Tuesday, December 06, 2005


Resistance to Changing Horses Mid-stream

I don't think this is necessarily a bad attitude (although if someone is driving off a cliff, you do change the driver), but how come some of the same people who are (sometimes correctly) so reluctant "to change horses mid-stream" when it comes to supporting the CiC in a time of war are also, when their favorite team, the business in which they own a fair share of stock, etc., is not doing so well, they demand the coach/manager/CEO be changed, even if what is going wrong is not the fault of the figure-head?

How come people are so ready, when things are not going well, to push for a change of coach/manager/CEO/etc. -- no matter whether the person in charge is the one screwing up or the person in charge is actually making the very best of a bad situation beyond her control, but when it comes to the President they have the attitude: "if we are at war, we must support the President"? Do people see the discrepency in their attitudes? Do people see the danger in their attitude to Presidents -- that such support for a CiC gives a power hungry CiC great incentive to start a war (or at least be less resistant to using military power, if only at a subconcious level) just to maintain the support of the people?

Of course, I must say that there is something about certain leaders that engenders a kind of "don't blame me for but rather support me in these difficult times" devotion. Generally (with the exception of FDR and JFK), in this country, this kind of devotion has applied to Republicans (Lincoln -- who deserved it, until recently, Bush -- who IMHO does not deserve it) and not Democrats (LBJ and Carter). Why the difference? A lot of it comes from people taking cues from the media and other authorities as to how they are expected to behave: if the media, perceived -- quite incorrectly -- by many, to be sceptical and liberal, supports a conservative president, people will certainly decide the president must be worthy of support as they believe the media have every reason not to support the president -- even if in reality the corporate, war mongering -- has there been any war in this country, outside of WWII, which was actually one of our most legitimate wars, which was, in the build up to the war, not propagandized by the media? -- media have every reason to support the president. But is there something historically different about Democratic and Republican Presidents that explains the difference?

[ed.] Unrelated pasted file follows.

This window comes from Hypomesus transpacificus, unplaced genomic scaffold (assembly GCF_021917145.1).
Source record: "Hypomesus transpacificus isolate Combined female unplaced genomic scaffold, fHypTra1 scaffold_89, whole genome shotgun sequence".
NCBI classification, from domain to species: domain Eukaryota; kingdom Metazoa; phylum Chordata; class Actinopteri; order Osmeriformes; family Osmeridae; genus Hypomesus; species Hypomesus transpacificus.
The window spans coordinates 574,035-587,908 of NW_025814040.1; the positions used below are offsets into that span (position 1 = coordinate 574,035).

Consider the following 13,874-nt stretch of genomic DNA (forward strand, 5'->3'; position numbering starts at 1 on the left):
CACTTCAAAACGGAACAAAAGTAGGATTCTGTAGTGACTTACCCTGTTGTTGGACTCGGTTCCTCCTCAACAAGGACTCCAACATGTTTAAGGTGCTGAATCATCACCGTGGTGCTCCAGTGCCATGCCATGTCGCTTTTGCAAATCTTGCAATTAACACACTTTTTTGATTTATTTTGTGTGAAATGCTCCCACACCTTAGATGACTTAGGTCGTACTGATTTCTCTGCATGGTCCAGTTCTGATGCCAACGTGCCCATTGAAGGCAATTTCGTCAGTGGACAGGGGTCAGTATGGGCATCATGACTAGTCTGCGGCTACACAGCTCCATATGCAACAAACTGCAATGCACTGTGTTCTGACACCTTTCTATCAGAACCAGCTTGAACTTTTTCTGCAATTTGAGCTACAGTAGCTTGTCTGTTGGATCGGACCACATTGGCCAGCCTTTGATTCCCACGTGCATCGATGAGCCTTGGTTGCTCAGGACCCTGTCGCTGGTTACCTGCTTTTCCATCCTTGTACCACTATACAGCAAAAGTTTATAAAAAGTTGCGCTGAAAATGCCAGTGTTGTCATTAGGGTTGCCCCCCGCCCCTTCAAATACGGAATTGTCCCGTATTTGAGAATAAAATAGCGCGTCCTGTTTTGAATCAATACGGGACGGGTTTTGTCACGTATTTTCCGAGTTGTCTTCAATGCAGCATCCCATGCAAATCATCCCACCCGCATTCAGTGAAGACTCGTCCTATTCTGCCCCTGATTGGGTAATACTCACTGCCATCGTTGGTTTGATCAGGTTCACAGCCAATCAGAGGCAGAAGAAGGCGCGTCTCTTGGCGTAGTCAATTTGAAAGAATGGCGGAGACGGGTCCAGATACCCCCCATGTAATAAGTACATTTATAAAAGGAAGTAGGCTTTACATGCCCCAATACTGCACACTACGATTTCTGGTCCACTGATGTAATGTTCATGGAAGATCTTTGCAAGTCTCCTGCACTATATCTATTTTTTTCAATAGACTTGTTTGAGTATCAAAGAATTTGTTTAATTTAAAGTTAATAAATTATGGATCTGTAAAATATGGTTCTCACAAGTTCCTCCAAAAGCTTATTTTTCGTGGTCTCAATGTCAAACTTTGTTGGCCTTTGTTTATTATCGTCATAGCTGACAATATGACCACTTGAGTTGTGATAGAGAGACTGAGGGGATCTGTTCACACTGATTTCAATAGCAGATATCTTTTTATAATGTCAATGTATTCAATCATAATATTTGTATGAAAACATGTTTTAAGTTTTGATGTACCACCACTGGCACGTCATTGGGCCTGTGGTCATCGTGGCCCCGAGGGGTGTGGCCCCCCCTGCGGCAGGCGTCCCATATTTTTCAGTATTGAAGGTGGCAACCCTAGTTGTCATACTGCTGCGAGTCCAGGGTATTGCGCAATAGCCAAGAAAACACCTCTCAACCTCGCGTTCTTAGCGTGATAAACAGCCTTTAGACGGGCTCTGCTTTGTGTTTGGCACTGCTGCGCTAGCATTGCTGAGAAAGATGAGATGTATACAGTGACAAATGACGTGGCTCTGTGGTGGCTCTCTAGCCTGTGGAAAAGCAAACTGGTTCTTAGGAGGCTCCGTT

Jimmy Carter on The Daily Show a few days ago was remarking that he felt the "don't change horses midstream" mentality is what got Bush re-elected in 2004. Carter estimated that as much as 10-15% of the voting constituency voted for Bush for that reason.

I think the march to war, and the media's complicity in such, calls back to our more primitive urges as humans. It brings our societies back down to the "our tribe vs. your tribe" level of primalism. I think the media recognizes that once the country gets into this mentality, all pretense of patriotism or rational discourse begins to slip away. Plus, it's all about the benjamins, as usual. If war is a glorious patriotic undertaking, as our leaders always want us to believe, then the media's fiscal interests lie with the war hawks. Cynical, I know.
Jimmy Carter on The Daily Show a few days ago was remarking that he felt the "don't change horses midstream" mentality is what got Bush re-elected in 2004 - S. Sam

Come to think of it, that's probably what got me started thinking along these lines.
But my question is -- why do people apply "don't change horses midstream" to (Republican) Presidents and not to business leaders or coaches or ...?
OT, but speaking of Jimmy Carter on The Daily Show, he looked like a giant of a man to me, compared to the present occupant of the White House.

The Iranian hostage crisis, coupled with Reagan supporters' machinations behind the scenes during the crisis, did Carter in. The conventional wisdom is that he was a poor president, but I believe that historians are taking a second look, and their assessment of his presidency is being defined upward.
I'm rather stumped on that question myself. I would like to say that it's because they feel the government is more important to their overall ideological goals, and since such goals are the platform of the modern Republican party, they stick with that support. On the other hand, I find it unfortunately hard to believe that many conservative voters are more pro-government, than pro-business or pro-sports team.

I think part of the answer also lies in the intrinsic discomfort American conservatives have with changes in the government. My mother, a staunch conservative Evangelical, has remarked many times that she thinks election terms should be longer and term limits done away with. Her thinking is that politicians would then spend more time on the issues instead of re-election and we would have consistent leadership that wasn't changing. Given the conservative distaste for change in general, I can see where that ideology comes from.
I would argue that it's the frequency of elections that causes politicians to deal with unpleasant issues. Incumbency is already a problem, especially in the House. If politicians could become even more ensconced, we'd lose the representative nature of our democracy. We'd essentially be a large-group oligarchy (assuming we aren't already).
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